Compiled by Kevin Schulz
The trade war with China is escalating. P. Scott Shearer, vice president of Bockorny Group Inc. and “Legislative Watch” columnist on NationalHogFarmer.com, reports that China announced today it plans to retaliate on Sept. 1 with tariffs of its own in response to President Donald Trump’s plan to place a tariff on an additional $107 billion of Chinese goods on Sept. 1 and $156 billion on goods on Dec. 15.
Shearer reports that China will place tariffs ranging from 5% to 10% on $75 billion of U.S. goods effective Sept. 1 and Dec. 15. A 25% tariff will be imposed on U.S. cars and a 5% tariff on auto parts and components effective on Dec. 15.
Indications are beef and pork tariffs will increase by 10% beginning Sept. 1. Also on the list for increased tariffs are soybeans, grains, peanuts, oranges, pears, apricots and walnuts.
Jim Monroe, National Pork Producers Council assistant vice president of Communications, issued this statement after China’s announcement. “Any escalation in the trade dispute with China is a major concern to U.S. pork producers. China, the largest pork-consuming nation in the world, is seeking reliable sources of pork as it deals with African swine fever. There is no more reliable source than the United States. U.S. pork producers are eager to compete on a level playing field in China and to more fully participate in this unprecedented opportunity. Unfortunately, the current trade dispute prevents us from doing so.”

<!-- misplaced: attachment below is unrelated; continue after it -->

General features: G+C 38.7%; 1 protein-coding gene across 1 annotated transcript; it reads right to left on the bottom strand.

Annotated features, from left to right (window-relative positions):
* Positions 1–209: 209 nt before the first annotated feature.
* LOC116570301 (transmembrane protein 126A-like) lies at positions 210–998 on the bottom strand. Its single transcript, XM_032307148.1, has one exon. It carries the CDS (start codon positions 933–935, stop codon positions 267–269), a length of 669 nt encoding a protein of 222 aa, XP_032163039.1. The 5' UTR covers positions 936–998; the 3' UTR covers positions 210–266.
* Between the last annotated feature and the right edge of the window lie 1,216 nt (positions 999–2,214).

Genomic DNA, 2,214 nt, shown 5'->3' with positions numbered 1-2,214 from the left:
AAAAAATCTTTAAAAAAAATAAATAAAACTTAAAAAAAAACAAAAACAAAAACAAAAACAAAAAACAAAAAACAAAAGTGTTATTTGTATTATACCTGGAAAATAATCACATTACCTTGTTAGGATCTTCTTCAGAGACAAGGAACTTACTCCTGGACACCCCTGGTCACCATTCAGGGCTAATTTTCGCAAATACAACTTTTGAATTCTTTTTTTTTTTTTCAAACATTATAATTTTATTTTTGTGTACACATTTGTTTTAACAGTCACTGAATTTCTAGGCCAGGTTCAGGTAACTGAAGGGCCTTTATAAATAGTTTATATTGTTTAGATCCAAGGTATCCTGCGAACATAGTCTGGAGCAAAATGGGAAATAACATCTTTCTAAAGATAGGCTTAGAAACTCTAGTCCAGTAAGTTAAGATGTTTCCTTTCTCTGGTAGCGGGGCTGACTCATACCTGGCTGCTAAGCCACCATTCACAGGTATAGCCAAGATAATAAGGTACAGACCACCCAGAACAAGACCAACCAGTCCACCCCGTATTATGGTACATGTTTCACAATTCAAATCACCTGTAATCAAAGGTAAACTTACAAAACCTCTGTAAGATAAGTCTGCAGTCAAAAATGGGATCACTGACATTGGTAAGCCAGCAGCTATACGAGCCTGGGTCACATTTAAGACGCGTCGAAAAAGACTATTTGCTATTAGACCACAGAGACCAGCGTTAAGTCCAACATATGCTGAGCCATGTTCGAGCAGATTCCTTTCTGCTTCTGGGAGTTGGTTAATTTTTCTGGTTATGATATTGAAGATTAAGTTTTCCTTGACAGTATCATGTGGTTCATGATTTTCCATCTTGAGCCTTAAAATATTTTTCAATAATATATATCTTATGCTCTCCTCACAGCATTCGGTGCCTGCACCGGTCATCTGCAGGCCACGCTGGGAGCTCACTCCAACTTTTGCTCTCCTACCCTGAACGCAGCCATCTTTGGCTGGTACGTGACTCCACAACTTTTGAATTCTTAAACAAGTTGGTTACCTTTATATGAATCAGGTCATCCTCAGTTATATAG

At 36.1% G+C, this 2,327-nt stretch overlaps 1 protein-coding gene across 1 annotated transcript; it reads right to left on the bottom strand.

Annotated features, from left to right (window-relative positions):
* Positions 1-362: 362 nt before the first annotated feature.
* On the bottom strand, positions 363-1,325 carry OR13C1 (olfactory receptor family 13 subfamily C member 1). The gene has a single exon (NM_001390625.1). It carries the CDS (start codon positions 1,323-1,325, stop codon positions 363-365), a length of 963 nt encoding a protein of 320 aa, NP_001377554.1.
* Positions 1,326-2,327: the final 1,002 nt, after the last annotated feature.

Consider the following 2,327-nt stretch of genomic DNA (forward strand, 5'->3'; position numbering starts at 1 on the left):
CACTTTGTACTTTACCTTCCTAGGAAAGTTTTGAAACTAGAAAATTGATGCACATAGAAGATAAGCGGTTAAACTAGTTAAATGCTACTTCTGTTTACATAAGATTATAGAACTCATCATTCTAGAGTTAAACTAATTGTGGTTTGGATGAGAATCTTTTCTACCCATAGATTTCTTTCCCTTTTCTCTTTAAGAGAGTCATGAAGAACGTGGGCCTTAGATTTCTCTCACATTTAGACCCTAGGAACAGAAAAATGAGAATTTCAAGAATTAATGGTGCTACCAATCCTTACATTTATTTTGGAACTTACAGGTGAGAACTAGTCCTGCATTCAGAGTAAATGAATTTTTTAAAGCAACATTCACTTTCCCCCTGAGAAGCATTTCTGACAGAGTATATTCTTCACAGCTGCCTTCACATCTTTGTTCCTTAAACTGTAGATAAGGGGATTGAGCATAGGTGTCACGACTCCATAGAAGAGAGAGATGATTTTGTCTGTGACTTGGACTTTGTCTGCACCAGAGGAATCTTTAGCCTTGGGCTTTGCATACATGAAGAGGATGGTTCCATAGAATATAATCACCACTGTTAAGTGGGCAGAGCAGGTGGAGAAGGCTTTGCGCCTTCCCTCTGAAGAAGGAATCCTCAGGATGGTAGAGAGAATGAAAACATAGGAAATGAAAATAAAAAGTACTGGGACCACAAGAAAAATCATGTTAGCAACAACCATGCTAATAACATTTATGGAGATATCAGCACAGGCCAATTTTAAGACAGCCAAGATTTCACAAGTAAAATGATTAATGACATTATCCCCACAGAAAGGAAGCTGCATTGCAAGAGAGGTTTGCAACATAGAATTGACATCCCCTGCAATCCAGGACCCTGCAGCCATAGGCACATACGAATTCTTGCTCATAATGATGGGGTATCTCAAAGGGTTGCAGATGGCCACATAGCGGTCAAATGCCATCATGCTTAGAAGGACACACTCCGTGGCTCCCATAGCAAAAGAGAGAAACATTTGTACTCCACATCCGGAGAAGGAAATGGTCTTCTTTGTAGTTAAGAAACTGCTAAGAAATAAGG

Fighting fire with fire, the BBC reports that President Trump suggests U.S. companies look outside of China for production. “Our great American companies are hereby ordered to immediately start looking for an alternative to China, including bringing your companies home and making your products in the USA,” the BBC reports that Trump tweeted. “I will be responding to China’s tariffs this afternoon.”
The Washington Post reports that the U.S. business community is criticizing the president’s suggestion of severing business ties with the Chinese, warning “that halting sales with such a large trading partner would hurt American companies and the broader economy. … ‘Trump may be frustrated with China, but the answer isn’t for U.S. companies to ignore a market with 1.4 billion consumers,’ says Myron Brilliant, executive vice president at the U.S. Chamber of Commerce. ‘Escalating tensions is not good for market stability, investor confidence or American jobs.’”